John 1:14 The Word (Logos) became flesh and made his dwelling among us. We have seen his glory, the glory of the one and only Son, who came from the Father, full of grace and truth.

1 John 1:1 That which was from the beginning, which we have heard, which we have seen with our eyes, which we have looked at and our hands have touched—this we proclaim concerning the Word (Logos) of life. The life appeared; we have seen it and testify to it, and we proclaim to you the eternal life, which was with the Father and has appeared to us.

“In Greek philosophy and theology, [Logos is] the divine reason implicit in the cosmos, ordering it and giving it form and meaning.”

Consider the Cosmos (order and ornament) of creation, which God spoke into being in Genesis 1.

Psalm 33:6 By the word (Logos) of the Lord were the heavens made, their starry host by the breath of his mouth.

Psalm 33:9 For he spoke, and it came to be; he commanded, and it stood firm.

Hebrews 11:3 Through faith we understand that the worlds were framed by the Word (Logos) of God, so that things which are seen were not made of things which do appear.

A.W. Tozer writes:

One of the greatest realities with which we have to deal is the Voice of God in His world. The briefest and only satisfying cosmogony is this: ‘He spake and it was done.’ The why of natural law is the living Voice of God immanent in His creation. And this word of God which brought all worlds into being cannot be understood to mean the Bible, for it is not a written or printed word at all, but the expression of the will of God spoken into the structure of all things.”

Language is a universal human structure, given to us by God, in whose image we are created.

Exodus 3:13-14 Moses said to God, “Suppose I go to the Israelites and say to them, ‘The God of your fathers has sent me to you,’ and they ask me, ‘What is his name?’ Then what shall I tell them?” God said to Moses, “I am who I am. This is what you are to say to the Israelites: ‘I am has sent me to you.’”

The name God gives Himself in Exodus 3, “I am,” is structured. It is a predicated noun, name and being.

The structure, the very fabric, of human language is the subject and predicate.

Andrew Kern writes:

Grammar is where God, man, the soul, thinking, knowledge, and the cosmos all come together.

Grammar is based on the link between something that exists and something that applies to something that exists. God "exists." He called Himself, "I Am." He made us, putting us in the garden to steward it. As stewards, we need to know what we are stewarding, so he made us able to know the world we live in. The world around us exists as things that act or are acted on and have properties or qualities. In other words, the world is full of subjects with predicates. To know the world around us we must think it. When we think something, we always think something about it. In other words, the mind thinks subjects and predicates. Predicate comes from the Latin and means "to say about." All thought and all existence revolve around the relation between subjects and predicates (substances and properties if you like).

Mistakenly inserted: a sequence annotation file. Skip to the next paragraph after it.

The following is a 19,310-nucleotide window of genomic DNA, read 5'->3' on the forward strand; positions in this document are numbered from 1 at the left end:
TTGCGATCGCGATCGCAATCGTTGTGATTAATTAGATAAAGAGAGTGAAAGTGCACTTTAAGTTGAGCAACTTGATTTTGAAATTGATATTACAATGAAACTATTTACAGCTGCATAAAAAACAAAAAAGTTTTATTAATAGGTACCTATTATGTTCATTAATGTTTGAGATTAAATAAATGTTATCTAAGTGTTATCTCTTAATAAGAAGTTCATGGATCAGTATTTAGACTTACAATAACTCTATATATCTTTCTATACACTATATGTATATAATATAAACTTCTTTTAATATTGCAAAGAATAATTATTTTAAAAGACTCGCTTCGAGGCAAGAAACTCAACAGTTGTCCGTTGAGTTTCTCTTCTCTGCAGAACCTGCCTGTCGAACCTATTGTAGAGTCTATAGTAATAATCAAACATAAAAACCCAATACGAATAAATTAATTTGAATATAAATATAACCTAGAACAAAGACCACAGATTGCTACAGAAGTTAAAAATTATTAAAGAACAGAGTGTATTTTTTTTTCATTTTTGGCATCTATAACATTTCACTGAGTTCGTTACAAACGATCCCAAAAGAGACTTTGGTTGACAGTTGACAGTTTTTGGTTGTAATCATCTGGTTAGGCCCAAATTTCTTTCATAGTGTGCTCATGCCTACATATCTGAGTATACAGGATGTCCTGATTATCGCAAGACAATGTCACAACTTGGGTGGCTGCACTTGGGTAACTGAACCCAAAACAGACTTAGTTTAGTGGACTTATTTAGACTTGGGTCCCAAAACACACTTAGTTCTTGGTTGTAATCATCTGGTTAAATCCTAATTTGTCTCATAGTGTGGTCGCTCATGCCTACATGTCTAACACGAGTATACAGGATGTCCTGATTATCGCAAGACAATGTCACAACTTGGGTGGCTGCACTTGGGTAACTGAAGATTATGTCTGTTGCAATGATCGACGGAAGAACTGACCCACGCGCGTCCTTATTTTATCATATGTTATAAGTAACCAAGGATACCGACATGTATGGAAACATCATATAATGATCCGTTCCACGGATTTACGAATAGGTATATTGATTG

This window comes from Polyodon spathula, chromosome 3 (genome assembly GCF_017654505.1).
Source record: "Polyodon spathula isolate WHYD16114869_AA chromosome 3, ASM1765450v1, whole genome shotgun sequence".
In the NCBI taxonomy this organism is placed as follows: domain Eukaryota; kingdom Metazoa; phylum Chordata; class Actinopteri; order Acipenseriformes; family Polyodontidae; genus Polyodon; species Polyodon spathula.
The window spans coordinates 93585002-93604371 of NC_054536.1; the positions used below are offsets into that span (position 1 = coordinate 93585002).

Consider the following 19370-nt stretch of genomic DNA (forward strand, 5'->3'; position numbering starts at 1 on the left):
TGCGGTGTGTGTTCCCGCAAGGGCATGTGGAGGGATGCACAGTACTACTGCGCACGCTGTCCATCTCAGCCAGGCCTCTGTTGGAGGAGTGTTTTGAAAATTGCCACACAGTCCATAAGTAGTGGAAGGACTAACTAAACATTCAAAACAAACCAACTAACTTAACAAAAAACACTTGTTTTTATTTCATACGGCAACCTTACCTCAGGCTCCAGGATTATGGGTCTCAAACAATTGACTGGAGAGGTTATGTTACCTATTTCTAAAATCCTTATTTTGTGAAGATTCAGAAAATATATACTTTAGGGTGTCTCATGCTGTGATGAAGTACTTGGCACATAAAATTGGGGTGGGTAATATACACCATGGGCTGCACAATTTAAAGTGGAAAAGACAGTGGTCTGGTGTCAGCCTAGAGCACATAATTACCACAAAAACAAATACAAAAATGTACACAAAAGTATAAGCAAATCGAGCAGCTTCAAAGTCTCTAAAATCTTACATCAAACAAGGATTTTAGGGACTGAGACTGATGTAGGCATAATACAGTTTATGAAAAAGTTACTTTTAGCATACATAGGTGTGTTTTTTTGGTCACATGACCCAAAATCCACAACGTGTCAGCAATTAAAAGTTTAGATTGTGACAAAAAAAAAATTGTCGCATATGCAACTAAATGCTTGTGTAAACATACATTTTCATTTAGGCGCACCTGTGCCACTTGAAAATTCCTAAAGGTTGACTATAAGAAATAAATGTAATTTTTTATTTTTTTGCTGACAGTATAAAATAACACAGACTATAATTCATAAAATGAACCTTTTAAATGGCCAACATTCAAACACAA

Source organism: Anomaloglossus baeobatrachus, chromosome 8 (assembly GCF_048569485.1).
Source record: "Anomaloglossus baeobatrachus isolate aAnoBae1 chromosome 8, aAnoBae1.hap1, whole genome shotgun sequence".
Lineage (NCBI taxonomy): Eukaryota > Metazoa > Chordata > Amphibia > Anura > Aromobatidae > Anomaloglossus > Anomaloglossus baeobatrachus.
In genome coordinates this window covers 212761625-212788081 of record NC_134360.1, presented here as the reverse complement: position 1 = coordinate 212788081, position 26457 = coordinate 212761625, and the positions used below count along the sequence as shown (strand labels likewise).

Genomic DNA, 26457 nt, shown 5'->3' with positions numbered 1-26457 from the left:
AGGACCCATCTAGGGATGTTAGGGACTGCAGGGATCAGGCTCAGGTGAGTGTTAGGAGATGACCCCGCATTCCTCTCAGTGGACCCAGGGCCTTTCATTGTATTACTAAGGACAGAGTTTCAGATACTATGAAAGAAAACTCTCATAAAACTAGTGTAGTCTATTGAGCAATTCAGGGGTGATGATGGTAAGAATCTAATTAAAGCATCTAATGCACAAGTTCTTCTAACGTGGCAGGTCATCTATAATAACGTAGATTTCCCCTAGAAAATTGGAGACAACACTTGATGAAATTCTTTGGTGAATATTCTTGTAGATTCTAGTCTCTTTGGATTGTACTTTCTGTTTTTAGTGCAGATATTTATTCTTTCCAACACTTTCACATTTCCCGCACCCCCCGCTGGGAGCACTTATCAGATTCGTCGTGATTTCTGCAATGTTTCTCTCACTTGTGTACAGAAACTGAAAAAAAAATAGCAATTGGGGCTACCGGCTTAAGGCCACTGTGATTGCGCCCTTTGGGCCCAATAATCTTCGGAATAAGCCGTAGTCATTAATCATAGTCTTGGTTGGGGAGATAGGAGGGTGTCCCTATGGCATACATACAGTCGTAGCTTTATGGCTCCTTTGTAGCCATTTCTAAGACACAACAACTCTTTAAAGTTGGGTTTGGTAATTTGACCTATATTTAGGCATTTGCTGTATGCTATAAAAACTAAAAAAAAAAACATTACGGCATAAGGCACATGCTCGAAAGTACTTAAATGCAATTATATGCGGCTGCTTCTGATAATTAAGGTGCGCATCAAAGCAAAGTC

On the brilliant simplicity of subjects and predicates, Michael Clay Thompson writes:

Why is grammar fun and valuable? Grammar reveals to us the beauty and power of our own minds. With only eight kinds of words and two sides (subject and predicate) of each idea, we can make the plays of Shakespeare, or the novels of Toni Morrison, or the poems of Elizabeth Bishop. No system, so gorgeously elegant, could be expected to make such a language. Through grammar we see the simple form of our binary minds; in all of our sentences, however elaborate, we are making a predicate about a subject, and this reveals the meaning of clarity. For each sentence or idea, I must know both of these two things: what you are talking about, and what you are saying about it. For each paragraph of sentences, I must know what the paragraph is about, and what you are saying about it. For each essay of paragraphs, I must know what the essay is about, and what you are saying about it. A sentence, with its two sides, is a model of the mind.